Space combat in VR: the challenges, and possibilities, of Strike Suit Zero on the Oculus Rift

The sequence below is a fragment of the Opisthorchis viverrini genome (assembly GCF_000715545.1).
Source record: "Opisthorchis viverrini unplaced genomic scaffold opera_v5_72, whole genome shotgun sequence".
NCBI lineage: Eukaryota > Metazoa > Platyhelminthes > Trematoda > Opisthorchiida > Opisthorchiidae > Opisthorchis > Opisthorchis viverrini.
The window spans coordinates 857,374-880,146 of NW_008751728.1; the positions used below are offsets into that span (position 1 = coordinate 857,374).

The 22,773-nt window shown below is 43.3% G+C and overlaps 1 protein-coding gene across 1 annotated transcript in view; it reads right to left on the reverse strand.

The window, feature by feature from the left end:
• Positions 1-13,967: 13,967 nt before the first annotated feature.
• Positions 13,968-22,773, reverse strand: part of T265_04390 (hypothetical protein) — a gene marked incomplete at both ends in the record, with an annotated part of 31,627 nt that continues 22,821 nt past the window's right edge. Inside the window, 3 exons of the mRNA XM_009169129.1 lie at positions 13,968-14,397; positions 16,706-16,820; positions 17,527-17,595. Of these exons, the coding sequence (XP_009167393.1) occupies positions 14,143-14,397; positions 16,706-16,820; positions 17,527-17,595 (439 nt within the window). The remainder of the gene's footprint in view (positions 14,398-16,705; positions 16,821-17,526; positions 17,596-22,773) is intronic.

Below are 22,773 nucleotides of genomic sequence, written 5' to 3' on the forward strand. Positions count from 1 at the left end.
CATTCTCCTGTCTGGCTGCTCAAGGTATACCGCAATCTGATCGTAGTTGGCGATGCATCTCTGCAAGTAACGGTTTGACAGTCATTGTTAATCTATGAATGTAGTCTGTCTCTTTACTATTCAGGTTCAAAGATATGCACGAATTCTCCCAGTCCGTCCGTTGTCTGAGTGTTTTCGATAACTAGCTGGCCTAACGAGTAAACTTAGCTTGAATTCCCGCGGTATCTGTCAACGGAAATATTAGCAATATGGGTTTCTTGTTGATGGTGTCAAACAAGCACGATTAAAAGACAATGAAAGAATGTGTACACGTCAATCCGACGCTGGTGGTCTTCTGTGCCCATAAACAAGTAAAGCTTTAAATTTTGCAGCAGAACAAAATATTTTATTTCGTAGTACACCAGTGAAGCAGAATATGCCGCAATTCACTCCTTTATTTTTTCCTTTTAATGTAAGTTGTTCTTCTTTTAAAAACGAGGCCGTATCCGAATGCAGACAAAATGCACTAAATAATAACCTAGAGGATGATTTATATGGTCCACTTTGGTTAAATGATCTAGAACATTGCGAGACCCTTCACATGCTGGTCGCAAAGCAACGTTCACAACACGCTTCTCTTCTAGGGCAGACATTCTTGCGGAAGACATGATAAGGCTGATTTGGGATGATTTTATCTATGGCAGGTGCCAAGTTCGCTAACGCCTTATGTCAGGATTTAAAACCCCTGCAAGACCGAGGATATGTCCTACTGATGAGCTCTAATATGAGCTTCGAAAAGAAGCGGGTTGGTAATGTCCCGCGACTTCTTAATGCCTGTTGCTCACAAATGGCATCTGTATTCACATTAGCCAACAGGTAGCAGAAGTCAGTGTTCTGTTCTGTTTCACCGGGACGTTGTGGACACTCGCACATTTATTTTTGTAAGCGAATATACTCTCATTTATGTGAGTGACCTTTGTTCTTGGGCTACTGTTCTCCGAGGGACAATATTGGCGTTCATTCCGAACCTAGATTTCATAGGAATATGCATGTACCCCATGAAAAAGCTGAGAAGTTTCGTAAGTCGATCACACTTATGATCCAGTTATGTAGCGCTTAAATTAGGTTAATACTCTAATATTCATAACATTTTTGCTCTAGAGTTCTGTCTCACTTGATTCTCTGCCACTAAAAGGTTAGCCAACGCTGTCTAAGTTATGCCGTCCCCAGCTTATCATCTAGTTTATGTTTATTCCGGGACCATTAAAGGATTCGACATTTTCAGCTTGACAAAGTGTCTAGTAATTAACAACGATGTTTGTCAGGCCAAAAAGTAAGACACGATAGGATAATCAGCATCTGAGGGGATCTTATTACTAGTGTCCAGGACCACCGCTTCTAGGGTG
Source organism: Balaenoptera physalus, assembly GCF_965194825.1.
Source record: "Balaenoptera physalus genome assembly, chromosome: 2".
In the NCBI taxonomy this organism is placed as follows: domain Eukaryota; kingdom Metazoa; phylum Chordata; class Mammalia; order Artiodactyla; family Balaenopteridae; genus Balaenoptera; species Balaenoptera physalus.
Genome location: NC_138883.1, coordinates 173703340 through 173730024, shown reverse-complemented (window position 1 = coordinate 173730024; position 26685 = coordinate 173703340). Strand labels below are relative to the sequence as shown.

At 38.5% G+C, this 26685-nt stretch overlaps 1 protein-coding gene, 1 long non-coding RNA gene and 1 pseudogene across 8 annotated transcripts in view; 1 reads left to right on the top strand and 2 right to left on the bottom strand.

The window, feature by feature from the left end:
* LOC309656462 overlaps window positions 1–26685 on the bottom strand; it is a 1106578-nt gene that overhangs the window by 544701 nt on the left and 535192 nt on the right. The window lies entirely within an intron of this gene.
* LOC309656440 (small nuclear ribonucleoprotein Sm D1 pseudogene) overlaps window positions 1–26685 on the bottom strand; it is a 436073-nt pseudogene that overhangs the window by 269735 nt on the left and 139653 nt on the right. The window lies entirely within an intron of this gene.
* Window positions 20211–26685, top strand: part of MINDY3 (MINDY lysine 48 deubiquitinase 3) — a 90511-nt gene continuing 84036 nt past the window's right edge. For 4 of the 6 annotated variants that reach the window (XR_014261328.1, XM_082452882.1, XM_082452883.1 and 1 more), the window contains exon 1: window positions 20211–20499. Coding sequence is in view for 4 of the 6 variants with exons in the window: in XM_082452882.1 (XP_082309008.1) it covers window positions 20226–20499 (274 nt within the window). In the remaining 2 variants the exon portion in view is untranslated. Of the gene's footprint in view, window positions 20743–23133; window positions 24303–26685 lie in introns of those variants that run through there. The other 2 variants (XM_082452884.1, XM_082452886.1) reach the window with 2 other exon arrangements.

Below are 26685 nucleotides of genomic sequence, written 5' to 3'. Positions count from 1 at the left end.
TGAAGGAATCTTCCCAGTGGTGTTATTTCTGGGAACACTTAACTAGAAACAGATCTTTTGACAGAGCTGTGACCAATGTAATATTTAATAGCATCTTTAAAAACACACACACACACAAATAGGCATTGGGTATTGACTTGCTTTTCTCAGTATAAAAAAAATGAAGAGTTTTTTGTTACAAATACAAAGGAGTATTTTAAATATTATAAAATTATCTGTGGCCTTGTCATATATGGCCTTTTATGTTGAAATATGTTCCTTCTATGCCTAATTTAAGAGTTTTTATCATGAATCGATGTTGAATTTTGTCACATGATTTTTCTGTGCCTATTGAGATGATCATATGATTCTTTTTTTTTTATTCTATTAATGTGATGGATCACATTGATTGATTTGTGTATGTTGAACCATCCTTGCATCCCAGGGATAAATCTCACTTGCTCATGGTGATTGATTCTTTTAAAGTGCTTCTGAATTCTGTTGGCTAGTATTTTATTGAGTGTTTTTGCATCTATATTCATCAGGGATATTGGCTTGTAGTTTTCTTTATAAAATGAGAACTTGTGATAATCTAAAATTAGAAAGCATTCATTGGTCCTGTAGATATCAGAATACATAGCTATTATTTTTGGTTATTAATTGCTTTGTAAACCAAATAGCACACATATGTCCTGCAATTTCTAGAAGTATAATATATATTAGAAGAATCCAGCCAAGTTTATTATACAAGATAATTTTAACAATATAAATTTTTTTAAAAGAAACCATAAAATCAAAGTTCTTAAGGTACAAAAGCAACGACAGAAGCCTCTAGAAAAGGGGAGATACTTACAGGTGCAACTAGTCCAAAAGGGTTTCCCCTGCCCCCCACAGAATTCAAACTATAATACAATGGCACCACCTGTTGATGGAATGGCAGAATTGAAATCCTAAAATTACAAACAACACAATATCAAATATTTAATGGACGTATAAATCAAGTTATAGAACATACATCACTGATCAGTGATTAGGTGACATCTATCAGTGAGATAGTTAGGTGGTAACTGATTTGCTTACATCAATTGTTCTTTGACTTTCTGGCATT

Strike Suit Zero is an amazing game, especially for space combat fans who haven’t had any kind of fix in years. The game takes place in a third-person view, although you can also fly in a sort of cockpit-less first-person mode, and it’s easy to wonder what the game would be like from inside a virtual cockpit. The good news is that owners of the Oculus Rift developer kit will be able to find out in a few months; the game is coming to the VR headset in a future update. “I tried it at PAX this year, and it is the most interesting and unique experience I’ve had with a game in the last 10 years,” Ben Smith, the Community Manager at Born Ready Games told the Report. “Obviously Strike Suit is a third-person title so there is quite a lot we have to work out with respect to that. We need to get a 3D cockpit to make sure… it’s going to be a different game in a sense. It’s going to be a completely different experience. We cannot wait to get ahold of it and get the game running,” he continued.The team at Born Ready Games don’t have a developer kit yet, as the hardware from the Kickstarter has been delayed. They have talking to the folks at Oculus to discuss what it’s going to take to get the game running on the hardware, and they claim they can get everything finished rather quickly. “They can see the universe, the show that is created by the Strike Suit in our universe is very visual,” Born Ready CEO James Brooksby said, describing his conversations with the company behind the Rift. “Once you actually sit there and can go into a first-person mode and look around and see what’s flying past you, it’s going to be an incredible experience. What’s going to be interesting is how many people go green and start staggering around the office.” “We are not 100% about what we will need to change. We have been told by the guys at Oculus that targeting is the most likely change due to us currently thinking in 2D and now we will have to think in 3D, and also that this is attached to someone’s head,” Brooksby explained. “Will we want to fire exactly where the player looks? Probably not, so we will have to have a level of independent firing direction from where the player is looking or wants to fire based on the hand controls. The other area is going to be things like target locking as the player may want to lock onto something they can see based on what their head is looking at as opposed to now when it is what is in front of the ship.” All these questions may not be easy to answer, especially once the team begins to test the game in virtual reality. How will it change things when you can't look down at the keyboard or controller? How is balance affected when you can look anywhere? What information does the cockpit need to give the player, and how do you display it? What I do know is that this could be the closest any of us get to sitting inside a giant-ass space ship and flying around a giant battle, looking up to check the capital ship for turrets on her belly. You could look behind your ship to see missiles flying at you. It sounds insane on paper, and Smith's enthusiasm is contagious. “As far as I’m concerned the Oculus is going to completely change the landscape of the industry,” he told me. “I’m very excited about that. I have all praise for that piece of kit.” The Penny Arcade Report has ordered a development kit for the Rift, and we know where to find the team at Born Ready, so you can expect a hands-on report the second it's up and running. I'm counting down the days.